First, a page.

Catholic Transcript Magazine of the Roman Catholic Archdiocese of Hartford Connecticut

As we celebrate the 175th Anniversary of the Archdiocese, we look back… on July 23, 1976 when Archbishop Henry J. O'Brien passed away.
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A father and his young son got on the train headed for Manhattan, but all was not going well at 6:47 in the morning. They were quarreling from the moment they sat down.

Father: I asked you four times not to do that, but you ignored me, and I’m getting angry.

Son: (Defiant silence.)

Father: If I ever did that to my father, he would have whacked me.

Son: (Very defiant silence.)

Father: I’m going to ask you one more time ...

catholic life pisani dadchildren july aug17How often have you heard that exchange? I started to cringe and considered moving to another seat. Public parenting disputes always make me uncomfortable, especially when they’re happening in the next seat. They remind me of that feeling of helplessness you get when your son or daughter is ignoring you or making you look like an embarrassment. 

I never figured out what the son did or didn’t do, but I tried to help by silently begging the Holy Spirit to intervene so they could sort out the situation, because sometimes — oftentimes — family crises can’t be solved without heavenly assistance. Then I put in my earplugs and listened to some very loud Mozart.

Parenting is the only vocation where you can try your absolute hardest and come away feeling like an absolute failure — and not know what you did wrong. I guess it comes with the territory. Once upon a time, my mother uttered that familiar curse heard by kids all over the world: “I hope you have kids just like you!” Guess what? Her wish was granted. 

My four daughters, who used to think they had all the answers about parenting, now have to confront their own inadequacies dealing with my grandchildren. They once insisted that all you had to do was “reason” with an unruly child and he’d see the truth and come around. Maybe if his name is Plato.

Raising kids isn’t that easy. Like most parents, I occasionally lie awake, critiquing my performance. Was I too easy? Was I too hard? Did I give them too much? Did I give them too little? Did I praise them too much? Did I praise them too little?

After weighing all the factors, I reach the same conclusion: I wasn’t the best, but I was better than the rest. I can sympathize with every father who ever was blamed for doing a less than perfect job, because parenting can be a thankless endeavor, and sometimes you do the best you can with the tools you have.

I still remember the day my oldest daughter complained that her friend’s father was a doofus, and I tried to use the occasion to get some well-deserved praise for the good job I did, so, in all fearlessness, I asked, “What kind of father was I?”

Without hesitation, she grumbled, “All right, I guess.” So much for inflating my ego. If I asked her for a letter grade, it would have probably been C- or D+.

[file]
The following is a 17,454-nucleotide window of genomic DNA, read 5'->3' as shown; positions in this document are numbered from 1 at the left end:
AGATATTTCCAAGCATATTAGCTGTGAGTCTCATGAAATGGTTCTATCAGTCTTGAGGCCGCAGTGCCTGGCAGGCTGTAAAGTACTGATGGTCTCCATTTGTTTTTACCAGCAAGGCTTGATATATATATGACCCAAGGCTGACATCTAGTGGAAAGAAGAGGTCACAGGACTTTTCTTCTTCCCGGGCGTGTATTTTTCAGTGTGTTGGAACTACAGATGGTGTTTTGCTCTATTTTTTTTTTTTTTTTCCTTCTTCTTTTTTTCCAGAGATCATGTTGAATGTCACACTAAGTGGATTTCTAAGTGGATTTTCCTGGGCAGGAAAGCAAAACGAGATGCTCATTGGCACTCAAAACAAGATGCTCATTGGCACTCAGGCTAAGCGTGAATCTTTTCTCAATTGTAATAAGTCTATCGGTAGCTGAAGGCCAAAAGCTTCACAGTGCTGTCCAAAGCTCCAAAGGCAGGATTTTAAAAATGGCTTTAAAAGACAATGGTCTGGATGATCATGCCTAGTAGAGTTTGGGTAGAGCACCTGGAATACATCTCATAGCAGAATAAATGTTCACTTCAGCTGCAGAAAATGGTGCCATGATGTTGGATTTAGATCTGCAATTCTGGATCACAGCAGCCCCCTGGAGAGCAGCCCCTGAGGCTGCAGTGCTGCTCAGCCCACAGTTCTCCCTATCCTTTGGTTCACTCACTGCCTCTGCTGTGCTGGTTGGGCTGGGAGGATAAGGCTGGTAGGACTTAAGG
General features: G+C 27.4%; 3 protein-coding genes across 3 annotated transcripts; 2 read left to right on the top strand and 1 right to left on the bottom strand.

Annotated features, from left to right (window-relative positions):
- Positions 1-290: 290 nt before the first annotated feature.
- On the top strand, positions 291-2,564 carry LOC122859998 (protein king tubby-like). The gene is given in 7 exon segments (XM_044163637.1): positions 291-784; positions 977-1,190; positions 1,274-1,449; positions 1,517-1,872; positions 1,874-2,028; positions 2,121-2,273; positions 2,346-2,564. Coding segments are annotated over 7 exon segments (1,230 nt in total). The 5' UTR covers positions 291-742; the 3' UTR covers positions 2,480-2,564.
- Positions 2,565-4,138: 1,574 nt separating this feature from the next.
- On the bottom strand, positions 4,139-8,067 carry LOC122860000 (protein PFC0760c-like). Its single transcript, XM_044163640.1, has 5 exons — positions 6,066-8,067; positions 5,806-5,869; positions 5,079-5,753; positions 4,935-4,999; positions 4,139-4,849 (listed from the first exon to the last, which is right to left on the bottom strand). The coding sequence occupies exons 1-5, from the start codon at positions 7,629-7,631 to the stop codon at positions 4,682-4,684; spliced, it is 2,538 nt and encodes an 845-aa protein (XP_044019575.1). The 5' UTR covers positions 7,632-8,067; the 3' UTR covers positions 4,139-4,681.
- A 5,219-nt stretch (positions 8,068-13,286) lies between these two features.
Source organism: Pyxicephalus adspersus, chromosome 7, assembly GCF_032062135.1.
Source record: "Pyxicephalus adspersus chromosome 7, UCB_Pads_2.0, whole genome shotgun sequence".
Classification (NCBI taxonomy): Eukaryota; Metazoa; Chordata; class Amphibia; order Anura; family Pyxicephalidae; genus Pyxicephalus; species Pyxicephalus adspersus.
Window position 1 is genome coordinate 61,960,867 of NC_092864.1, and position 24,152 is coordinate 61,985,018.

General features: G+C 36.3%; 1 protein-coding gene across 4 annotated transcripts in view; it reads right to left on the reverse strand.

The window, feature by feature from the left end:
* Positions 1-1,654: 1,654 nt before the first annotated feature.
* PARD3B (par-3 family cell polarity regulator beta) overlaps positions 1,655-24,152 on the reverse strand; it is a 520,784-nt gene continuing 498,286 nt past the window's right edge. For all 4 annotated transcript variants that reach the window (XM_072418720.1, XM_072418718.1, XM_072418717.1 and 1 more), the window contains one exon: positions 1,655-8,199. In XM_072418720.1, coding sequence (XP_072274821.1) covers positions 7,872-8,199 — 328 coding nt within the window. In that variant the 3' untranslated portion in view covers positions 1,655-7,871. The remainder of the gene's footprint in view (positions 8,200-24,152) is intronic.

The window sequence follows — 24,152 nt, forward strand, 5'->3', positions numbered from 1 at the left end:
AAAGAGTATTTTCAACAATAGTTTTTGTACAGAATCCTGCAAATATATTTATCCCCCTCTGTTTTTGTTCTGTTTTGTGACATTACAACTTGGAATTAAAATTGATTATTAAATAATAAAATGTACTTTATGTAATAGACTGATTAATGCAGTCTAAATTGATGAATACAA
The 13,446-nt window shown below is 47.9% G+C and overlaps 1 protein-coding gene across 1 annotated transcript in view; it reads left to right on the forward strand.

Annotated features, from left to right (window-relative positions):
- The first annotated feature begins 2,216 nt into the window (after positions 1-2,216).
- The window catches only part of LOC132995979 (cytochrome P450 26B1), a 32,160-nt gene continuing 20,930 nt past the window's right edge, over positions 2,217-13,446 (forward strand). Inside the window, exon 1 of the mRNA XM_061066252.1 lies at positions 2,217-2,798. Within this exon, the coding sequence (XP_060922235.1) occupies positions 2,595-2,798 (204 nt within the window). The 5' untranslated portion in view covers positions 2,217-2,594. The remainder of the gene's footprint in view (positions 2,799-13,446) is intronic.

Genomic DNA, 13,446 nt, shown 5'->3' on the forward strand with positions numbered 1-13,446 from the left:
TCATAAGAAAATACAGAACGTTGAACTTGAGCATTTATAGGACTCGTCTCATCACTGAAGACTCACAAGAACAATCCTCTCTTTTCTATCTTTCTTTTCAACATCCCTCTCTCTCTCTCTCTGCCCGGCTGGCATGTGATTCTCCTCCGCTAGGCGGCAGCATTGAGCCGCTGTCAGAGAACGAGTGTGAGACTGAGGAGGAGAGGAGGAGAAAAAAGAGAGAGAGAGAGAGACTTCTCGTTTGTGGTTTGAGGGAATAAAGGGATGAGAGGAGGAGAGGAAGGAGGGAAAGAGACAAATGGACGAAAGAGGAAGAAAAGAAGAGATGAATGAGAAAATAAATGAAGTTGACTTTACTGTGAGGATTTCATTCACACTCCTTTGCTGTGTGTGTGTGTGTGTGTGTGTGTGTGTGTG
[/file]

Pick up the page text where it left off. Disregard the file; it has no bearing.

There are plenty of success stories, though.

Whether you have one kid or nine, there’s a simple formula for success, and everything will all work out if you follow it, despite the turmoil and problems. Good parenting requires love, patience and prayer, more patience, even more prayer and even more love. I should also mention the importance of forgiveness and trusting completely in God, because everything will work out for the best if you turn your children’s care over to him.

Pray for your children, pray with your children, pray for yourself and pray that any mistakes you make are rectified by God’s love, because God can make the impossible possible ... even for parents.

Joe Pisani of Orange is a writer whose work has appeared in Catholic publications nationwide. He and his wife Sandy have four daughters.

alertAt the Spring Assembly of the U.S. bishops, Cardinal Joseph Tobin suggested that a delegation ofbishops go to the border to see for themselves what was happening to newly arrived immigrants, families and children. On July 1 and 2, Cardinal Daniel DiNardo, president of the U.S. bishops conference, and five other bishops conducted a pastoral visit to the diocese of Brownsville, Texas. Stops included Mass at the Shrine of Our Lady of San Juan del Valle with the community, a visit to anHHS/OBR Shelter and Mass for the families there, a visit to the Customs and Border Patrol processing center in McAllen, TX, and a press conference at the end of their visit. Catholic News Service accompanied the bishops on their border trip. 

  1. Backgrounder and analysis of the bishops’ trip to the border: Cardinal DiNardo told CNS, “You cannot look at immigration as an abstraction when you meet” the people behind the issue.
  2. At final press conference, Cardinal Daniel Dinardo said the church was willing to be part of any conversation to find humane solutions because even a policy of detaining families together in facilities caused “concern.”
  3. Bishops serve soup to immigrant families at a center run by Catholic Charities and listen to their stories. Scranton Bishop Joseph Bambera said he found hope in hearing the people in the room talk about what’s ahead. They didn’t speak of making money but of finding safety for their children, he said, driven by “the most basic instinct to protect your family.”
  4. At an opening Mass he Basilica of Our Lady of San Juan del Valle-National Shrine near McAllen, Texas, Bishop Daniel Flores of Brownsville told Massgoers, “The bishops are visiting here so they can stop and look and talk to people and understand, especially the suffering of many who are amongst us,”

A delegation of U.S. bishops goes on a fact-finding mission at the U.S.-Mexican border to learn more about Central American immigration detention.

Following their visit to an immigrant detention center, U.S. bishops said they are even more determined to call on Congress for comprehensive immigration reform.